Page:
This may partially account for the staying-power of the Elements throughout history, the implicit lesson about the nature and procedure of demonstrative sciences. In addition to this, the one who studies Euclid does not just study Geometry. For the Elements is also a lesson in the Trivium of Grammar, Logic, and Rhetoric. That is, Euclid bridges the gap between the Trivium and the Quadrivium. This is also why Euclid may appeal to those persons who find mathematics difficult or intimidating. For as a modern student peruses the Elements they may be struck with how “unmathematical” it appears. There are no numbers, no Cartesian coordinate planes, no formulas. It is as much a book of literature as it is of geometry. This may account for the testimony throughout history of its elegance and beauty. For each of Euclid’s proofs begin with an assertion followed by the elegant “for if not” reductio ad absurdum and ending with pointed “the very thing which was to be shown” (Q.E.D.) or “the very thing which was to be done” (Q.E.F.). Thus, in the process of learning Geometry, the student also learns Grammar and Logic, as well as certain principles of persuasive argumentation (Rhetoric). This may also account for the popularity of the Elements in education.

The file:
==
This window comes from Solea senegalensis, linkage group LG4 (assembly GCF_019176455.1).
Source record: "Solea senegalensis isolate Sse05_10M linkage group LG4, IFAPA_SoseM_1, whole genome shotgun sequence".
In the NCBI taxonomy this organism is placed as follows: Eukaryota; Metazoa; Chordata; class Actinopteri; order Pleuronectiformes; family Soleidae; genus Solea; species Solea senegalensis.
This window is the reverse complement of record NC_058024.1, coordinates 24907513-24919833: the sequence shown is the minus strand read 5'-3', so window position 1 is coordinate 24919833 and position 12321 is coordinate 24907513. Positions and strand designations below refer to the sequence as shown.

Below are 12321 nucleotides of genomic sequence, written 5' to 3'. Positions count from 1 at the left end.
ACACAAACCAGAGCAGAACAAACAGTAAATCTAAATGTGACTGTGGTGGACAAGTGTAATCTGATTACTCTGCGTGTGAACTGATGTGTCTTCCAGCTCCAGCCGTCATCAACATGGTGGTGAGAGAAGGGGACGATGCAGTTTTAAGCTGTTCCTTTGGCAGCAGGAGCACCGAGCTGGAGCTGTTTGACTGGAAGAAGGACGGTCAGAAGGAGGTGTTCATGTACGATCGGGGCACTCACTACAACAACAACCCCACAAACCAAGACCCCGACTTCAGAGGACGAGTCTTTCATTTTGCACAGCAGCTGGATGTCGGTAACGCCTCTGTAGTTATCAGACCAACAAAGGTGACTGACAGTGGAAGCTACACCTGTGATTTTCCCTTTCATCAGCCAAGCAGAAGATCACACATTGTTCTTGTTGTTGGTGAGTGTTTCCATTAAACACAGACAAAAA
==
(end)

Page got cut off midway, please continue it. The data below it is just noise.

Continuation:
Will Euclid ever be used again to the same degree as he was in the past? This seems unlikely for a number of reasons. First, there is a need for certain modern concepts in geometry like the Cartesian coordinate plane. Second, textbook companies have no incentive in publishing Euclid since the Elements is in the public domain. Third, the modern student (for a variety of reasons beyond the scope of this essay) may no longer have the capability to read Euclid as an introductory text on Geometry. Yet, for the student who struggles with mathematics, Euclid may be a way to bridge the gap between the humanities and mathematics. And maybe, these students too may come to see that: “Euclid alone has looked on Beauty bare.”